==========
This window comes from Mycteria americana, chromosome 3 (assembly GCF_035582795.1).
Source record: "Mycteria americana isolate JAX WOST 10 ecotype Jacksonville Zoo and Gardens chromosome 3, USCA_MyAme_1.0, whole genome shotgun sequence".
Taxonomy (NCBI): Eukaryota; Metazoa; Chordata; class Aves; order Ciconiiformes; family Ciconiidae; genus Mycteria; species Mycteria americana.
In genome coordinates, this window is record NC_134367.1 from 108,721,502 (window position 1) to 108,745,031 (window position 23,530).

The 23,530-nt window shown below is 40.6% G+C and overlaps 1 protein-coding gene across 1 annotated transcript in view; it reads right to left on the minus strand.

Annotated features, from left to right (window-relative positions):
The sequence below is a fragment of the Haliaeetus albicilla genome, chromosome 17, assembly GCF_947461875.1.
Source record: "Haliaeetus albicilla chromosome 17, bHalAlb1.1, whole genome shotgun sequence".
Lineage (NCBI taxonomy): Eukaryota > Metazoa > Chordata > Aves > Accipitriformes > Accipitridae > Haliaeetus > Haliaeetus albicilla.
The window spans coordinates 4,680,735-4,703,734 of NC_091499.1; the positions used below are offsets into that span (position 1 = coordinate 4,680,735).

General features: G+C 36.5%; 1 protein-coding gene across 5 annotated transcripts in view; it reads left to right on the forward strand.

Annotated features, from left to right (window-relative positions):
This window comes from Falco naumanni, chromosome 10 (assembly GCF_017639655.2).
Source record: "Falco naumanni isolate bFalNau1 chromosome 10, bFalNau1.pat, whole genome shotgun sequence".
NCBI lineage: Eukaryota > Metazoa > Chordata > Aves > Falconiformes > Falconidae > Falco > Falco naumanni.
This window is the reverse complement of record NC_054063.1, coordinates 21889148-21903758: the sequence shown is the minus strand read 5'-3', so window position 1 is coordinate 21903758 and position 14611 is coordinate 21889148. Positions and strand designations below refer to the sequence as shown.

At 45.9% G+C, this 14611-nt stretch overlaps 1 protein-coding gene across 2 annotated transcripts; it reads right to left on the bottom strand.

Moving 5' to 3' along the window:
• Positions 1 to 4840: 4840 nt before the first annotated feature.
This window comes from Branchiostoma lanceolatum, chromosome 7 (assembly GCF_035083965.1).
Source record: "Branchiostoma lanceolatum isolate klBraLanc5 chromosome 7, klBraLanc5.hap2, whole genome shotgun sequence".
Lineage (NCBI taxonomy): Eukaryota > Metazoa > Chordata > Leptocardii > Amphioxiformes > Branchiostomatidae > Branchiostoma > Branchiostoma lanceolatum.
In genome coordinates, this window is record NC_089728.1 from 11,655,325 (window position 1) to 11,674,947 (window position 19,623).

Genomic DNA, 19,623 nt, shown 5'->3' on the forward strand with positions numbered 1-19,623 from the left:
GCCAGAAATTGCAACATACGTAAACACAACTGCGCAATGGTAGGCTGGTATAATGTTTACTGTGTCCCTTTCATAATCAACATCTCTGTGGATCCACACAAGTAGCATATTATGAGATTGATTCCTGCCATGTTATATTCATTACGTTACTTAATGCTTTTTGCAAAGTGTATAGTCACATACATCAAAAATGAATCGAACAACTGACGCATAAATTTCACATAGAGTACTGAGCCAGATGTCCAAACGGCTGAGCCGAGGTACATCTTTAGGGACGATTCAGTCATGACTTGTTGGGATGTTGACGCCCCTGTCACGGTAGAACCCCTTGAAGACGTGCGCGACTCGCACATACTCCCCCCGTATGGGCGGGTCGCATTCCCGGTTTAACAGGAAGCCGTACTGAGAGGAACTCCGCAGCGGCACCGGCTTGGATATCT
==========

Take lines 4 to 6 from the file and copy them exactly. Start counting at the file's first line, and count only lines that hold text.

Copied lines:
In genome coordinates, this window is record NC_134367.1 from 108,721,502 (window position 1) to 108,745,031 (window position 23,530).

The 23,530-nt window shown below is 40.6% G+C and overlaps 1 protein-coding gene across 1 annotated transcript in view; it reads right to left on the minus strand.

Annotated features, from left to right (window-relative positions):